Fun and not-so-fun
Last night's fun trick? Say hello to decafbot!
I've always been a fan of
#perlIRC channel, so maybe I can try turning this little infobot into something useful. At any rate, it was a quick hack involving two installs via DarwinPorts and a few config file tweaks. So, send an IM on the AIM network to
decafbotand see what happens.
Today's not-so-fun trick? (Well, the past 2 weeks' not-so-fun...)
Imagine a crazy crapstorm web app project which features allowing visitors to upload pictures, presumably from their digital cameras. Ignore for the moment any details of feasibility, scope, timing, or resource planning.
Oh, and you're stuck working with classic ASP 3.0. You have no access to write to the file system on the production web server, and you've been told not to stick big things in the database tables--like photos from digital cameras, for instance. Also, did I mention that you can't register any new DLLs on the production servers? At least, not without the consultation of a committee who only meets every quarter or so. Oh, and did I mention this was due last week?
So, you've got to somehow capture those images and the accompanying metadata and stash it all somewhere, despite being denied a filesystem or a database. What to do, what to do? Oh, I know: let's email all this crap off to an inbox somewhere that something (or someone (sorry, intern)) will be able to batch process!
Great! Except, well... er... ASP 3.0 doesn't really particularly like processing forms with file uploads. In fact, it doesn't support it at all. Luckily, I was able to find some code implementing file upload handling in pure VBScript, although I had to scrape it off the HTML page itself since the .zip file had gone missing.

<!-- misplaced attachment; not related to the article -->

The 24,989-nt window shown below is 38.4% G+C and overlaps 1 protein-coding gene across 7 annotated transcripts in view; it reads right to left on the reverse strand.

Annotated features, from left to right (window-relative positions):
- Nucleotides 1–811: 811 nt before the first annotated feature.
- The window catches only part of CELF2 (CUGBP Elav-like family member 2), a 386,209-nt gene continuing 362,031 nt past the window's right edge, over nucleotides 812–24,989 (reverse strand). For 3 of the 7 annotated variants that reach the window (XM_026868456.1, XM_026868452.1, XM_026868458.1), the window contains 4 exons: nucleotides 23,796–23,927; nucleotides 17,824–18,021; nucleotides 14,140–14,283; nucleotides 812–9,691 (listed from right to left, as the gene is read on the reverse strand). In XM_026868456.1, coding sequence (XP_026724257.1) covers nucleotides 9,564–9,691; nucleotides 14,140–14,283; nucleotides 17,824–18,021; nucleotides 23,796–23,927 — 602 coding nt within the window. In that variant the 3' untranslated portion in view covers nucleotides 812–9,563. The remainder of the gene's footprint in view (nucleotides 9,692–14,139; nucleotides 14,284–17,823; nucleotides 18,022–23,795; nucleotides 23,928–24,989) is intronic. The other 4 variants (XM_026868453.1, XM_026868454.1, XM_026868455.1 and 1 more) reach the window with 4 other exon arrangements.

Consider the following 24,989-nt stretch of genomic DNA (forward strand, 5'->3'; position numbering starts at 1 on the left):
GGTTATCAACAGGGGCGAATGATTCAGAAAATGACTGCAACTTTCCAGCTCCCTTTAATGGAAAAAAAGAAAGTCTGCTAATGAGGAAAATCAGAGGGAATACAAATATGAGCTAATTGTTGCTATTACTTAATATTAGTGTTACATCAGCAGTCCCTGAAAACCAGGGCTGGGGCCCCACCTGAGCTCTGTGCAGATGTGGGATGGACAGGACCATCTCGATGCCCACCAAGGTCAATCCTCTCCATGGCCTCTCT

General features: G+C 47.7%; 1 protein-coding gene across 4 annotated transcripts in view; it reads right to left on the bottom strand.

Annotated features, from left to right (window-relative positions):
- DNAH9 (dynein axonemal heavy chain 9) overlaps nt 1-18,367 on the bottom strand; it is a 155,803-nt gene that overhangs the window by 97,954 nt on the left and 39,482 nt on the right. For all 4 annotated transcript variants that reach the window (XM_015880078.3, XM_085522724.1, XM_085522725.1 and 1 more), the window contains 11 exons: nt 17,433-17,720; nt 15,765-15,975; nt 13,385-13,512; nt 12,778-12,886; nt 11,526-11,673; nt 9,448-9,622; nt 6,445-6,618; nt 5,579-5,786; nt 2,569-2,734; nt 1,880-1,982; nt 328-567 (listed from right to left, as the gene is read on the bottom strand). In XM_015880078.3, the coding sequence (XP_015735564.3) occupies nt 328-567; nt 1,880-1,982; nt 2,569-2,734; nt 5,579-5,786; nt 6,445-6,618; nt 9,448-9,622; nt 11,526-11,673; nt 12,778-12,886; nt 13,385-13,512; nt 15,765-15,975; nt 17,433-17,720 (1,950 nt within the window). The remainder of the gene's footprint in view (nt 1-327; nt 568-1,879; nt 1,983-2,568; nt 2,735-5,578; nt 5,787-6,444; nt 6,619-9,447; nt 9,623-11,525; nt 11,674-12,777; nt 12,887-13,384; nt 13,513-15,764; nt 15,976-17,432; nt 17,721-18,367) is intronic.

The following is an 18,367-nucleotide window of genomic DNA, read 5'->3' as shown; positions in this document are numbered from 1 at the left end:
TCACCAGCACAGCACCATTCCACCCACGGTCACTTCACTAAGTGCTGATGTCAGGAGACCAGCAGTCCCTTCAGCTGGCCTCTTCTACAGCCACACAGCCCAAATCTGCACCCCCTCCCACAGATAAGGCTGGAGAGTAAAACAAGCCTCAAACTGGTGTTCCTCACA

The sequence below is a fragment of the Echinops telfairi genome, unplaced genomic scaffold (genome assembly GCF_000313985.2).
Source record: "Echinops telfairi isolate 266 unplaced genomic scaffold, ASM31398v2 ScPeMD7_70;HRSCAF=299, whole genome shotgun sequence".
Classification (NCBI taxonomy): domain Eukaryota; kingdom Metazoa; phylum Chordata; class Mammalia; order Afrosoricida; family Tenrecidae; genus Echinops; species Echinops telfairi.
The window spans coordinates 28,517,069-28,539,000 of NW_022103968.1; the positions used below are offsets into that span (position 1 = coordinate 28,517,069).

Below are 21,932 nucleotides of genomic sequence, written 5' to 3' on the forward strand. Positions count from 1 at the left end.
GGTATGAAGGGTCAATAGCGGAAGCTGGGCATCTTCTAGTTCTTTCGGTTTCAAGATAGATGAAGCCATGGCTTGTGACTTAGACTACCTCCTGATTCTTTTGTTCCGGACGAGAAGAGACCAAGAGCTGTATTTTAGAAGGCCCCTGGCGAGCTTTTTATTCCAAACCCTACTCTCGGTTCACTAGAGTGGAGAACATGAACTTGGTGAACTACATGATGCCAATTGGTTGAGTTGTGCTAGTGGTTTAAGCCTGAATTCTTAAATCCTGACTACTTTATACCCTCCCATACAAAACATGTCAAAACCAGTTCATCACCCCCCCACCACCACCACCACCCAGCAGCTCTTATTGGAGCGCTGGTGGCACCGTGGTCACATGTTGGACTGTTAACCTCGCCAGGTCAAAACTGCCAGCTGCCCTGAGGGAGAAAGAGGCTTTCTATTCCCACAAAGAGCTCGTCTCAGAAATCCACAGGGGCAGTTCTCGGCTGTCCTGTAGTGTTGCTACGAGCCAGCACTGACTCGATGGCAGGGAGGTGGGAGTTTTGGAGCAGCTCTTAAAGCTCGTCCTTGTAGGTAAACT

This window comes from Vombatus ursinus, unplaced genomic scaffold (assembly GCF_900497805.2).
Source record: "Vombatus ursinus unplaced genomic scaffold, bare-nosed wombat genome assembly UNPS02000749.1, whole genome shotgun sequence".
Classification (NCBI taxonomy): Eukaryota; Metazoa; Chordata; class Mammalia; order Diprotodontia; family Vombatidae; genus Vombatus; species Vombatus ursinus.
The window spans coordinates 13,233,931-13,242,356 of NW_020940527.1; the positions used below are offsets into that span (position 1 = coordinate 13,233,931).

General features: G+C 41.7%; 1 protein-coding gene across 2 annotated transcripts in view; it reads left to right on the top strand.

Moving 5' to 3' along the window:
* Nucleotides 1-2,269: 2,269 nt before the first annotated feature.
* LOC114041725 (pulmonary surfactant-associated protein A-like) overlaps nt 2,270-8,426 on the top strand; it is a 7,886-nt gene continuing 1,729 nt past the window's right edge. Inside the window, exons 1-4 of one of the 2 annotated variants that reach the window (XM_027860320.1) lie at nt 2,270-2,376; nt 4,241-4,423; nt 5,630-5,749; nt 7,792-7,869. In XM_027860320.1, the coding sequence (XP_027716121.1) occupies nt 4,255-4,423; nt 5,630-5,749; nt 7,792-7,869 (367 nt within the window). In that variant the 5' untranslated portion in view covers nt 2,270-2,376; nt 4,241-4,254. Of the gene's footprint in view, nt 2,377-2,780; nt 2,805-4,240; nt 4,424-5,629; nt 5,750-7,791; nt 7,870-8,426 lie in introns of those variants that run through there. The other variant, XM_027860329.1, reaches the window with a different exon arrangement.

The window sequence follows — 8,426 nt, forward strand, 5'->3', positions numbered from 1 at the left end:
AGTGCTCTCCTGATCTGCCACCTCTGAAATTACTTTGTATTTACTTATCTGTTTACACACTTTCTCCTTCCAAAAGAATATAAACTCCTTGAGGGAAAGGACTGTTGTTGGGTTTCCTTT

With that, then, you can actually accept the form submission. Now, how to fire off an email with the image as an attachment? The only email support we have available is CDONTS.DLL, and it appears to only offer some support for attachments which are available in the filesystem--and all we have here is a stream of bytes in memory.
So, armed with a pure-ASP implementation of base64 and a decent understanding of SMTP and RFCs, I forged ahead to piece together a MIME multipart email the hard way in VBScript. Remember to line break your stream of base64-encoded binary at 75 columns, and you'll need to trick CDONTS to allow you to inject a
Content-Type: multipart/mixedheader into the mix, and you're off!
Whew... and, believe it or not, it all works. I almost wish I could share the source code, ignoring that it's implemented with an obsolete set of technologies and that it's certainly not the prettiest code in the world.